To better contextualize our results and control for the fact that other selective forces could be driving some or all of the adaptation we observe, we repeated the above analysis on multiple artificial data sets that were generated either by randomizing the codon order of each gene in the *S. cerevisiae* genome or by randomly assembled genes. In terms of randomly reordered data sets, two different types of data sets were generated: partial and complete reorderings. Partial reordering involved randomly reordering codons on a per amino acid basis such that the codon order of a gene was randomized but the amino acid order of the sequence encoded was not altered. In contrast, complete reordering involved the random reordering of codons independent of the amino acids encoded. While both partial and complete reordering change the codon order of an allele, neither approach alters the set of codons used. Since nonsense errors are the only selective force that is expected to result in increasing CUB with position, these reordered data sets serve as a control. We also generate a random population of alleles for each gene by randomly sampling the population of coding synonyms independent of their specific cost–benefit values η but weighted by an AT bias of 0.62. These random samples serve as controls for when there is no selection on CUB evolution.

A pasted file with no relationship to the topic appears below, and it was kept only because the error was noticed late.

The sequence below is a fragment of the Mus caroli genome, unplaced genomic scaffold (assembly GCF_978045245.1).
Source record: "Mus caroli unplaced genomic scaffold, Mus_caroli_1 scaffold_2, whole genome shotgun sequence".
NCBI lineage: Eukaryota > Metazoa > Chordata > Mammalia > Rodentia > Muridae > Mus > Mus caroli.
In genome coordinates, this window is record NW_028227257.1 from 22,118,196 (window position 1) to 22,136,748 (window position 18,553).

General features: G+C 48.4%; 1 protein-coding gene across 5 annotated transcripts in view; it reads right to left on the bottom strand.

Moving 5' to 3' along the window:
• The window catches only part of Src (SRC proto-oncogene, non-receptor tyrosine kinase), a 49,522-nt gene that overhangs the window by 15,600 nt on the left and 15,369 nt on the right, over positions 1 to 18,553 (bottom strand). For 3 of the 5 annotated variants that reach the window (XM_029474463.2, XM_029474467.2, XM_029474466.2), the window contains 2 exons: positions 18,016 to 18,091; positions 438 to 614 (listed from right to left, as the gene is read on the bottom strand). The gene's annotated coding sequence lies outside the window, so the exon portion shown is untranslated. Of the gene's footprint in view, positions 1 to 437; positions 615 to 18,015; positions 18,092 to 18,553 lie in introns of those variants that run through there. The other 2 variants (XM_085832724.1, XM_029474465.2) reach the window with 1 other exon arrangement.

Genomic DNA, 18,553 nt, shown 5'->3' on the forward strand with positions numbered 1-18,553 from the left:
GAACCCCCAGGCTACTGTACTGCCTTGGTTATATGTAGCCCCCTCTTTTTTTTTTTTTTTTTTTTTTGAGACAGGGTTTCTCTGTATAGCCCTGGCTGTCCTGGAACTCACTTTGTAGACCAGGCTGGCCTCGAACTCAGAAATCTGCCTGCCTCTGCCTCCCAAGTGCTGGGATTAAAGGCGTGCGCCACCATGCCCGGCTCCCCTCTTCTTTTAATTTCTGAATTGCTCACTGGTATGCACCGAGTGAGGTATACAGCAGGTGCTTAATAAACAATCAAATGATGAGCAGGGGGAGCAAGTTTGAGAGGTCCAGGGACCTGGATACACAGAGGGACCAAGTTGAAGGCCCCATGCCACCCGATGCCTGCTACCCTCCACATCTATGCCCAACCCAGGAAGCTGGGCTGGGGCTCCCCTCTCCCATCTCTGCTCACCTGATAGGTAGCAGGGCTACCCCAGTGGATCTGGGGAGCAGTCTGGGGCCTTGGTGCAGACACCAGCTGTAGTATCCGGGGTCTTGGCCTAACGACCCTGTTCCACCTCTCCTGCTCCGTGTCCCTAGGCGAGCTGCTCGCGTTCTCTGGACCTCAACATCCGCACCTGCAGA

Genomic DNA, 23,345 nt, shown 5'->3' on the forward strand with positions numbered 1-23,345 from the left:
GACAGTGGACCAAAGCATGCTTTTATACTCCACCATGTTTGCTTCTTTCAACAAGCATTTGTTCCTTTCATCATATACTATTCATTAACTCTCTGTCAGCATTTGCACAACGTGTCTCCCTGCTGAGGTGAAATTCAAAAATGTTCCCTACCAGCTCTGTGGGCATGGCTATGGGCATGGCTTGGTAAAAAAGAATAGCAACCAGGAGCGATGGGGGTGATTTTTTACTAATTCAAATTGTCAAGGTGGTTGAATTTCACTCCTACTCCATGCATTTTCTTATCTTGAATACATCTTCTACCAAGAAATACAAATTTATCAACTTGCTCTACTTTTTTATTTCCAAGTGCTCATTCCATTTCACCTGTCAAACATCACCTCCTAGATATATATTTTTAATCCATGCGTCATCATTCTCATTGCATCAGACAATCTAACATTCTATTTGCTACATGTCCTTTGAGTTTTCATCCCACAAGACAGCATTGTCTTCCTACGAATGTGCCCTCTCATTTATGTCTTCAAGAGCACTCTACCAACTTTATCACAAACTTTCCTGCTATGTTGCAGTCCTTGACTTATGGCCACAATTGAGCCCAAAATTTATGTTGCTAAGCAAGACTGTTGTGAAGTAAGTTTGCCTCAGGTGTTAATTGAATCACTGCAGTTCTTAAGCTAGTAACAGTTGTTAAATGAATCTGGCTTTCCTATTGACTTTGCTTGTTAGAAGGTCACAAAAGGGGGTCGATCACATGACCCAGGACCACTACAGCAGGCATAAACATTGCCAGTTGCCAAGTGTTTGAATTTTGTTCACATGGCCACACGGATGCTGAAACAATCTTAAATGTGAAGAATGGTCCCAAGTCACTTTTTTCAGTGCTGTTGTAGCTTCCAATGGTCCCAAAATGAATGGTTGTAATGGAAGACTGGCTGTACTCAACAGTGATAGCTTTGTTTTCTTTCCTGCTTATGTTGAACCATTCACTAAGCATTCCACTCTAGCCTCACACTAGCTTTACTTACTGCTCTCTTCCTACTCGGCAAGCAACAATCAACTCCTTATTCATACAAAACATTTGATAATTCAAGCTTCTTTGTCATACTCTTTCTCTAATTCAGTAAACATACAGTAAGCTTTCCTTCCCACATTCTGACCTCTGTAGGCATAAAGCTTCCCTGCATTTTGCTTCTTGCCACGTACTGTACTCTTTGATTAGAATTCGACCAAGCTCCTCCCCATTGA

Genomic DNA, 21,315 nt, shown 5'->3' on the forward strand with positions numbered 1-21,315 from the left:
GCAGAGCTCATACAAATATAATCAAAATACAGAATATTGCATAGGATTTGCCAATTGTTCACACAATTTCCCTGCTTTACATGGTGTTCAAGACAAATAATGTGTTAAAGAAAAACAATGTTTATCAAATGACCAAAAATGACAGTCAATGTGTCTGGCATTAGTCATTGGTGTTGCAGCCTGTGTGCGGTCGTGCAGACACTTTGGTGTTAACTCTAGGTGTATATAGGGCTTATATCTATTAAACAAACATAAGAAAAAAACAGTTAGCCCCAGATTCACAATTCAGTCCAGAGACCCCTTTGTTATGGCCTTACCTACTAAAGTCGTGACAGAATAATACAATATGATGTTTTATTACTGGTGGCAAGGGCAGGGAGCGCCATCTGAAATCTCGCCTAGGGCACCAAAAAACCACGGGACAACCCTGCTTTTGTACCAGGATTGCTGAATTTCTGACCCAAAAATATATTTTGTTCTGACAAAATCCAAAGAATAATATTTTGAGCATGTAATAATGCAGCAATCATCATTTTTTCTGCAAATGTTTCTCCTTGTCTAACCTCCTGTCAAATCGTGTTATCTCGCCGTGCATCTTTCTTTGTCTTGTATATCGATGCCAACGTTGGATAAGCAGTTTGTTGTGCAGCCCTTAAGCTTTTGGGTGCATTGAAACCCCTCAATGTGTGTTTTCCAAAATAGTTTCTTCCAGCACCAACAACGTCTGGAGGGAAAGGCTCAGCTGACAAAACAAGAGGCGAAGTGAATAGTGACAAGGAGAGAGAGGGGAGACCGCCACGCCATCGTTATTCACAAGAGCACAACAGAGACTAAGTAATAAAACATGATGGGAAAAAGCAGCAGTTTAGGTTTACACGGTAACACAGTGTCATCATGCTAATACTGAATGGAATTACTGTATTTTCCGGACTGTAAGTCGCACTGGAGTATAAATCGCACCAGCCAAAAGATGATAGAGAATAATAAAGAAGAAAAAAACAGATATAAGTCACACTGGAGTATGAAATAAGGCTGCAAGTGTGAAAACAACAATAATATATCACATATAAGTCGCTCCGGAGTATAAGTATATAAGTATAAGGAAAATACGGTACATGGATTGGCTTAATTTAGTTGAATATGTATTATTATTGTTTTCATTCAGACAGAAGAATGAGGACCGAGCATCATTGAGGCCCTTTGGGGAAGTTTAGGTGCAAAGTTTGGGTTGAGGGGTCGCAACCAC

To understand how the NAI behaves when CUB evolves solely under selection to reduce the cost of nonsense errors, we simulated the evolution of each gene using CES. The simulation was run assuming that the protein production rate of a gene was equal to its empirically estimated value ϕ_{i} multiplied by a log-normal random variable centered around 1 and with a standard deviation equal to the standard error of the log-transformed mRNA abundance values given in Beyer *et al.* (2004). The use of this additional noise factor mimics the uncertainty in the estimates of ϕ_{i} inherent in the analysis of the S288c and reordered genomes. The simulation was run for 20/μ generations (*i.e.*, sufficiently long such that we expect 20 substitutions per nucleotide under a pure mutation–drift process) so that the simulation results should represent samples from the stationary distribution of allele fixation. We applied the same hierarchical regression analysis to our CES simulated genome as we used with the *S. cerevisiae* 288c genome.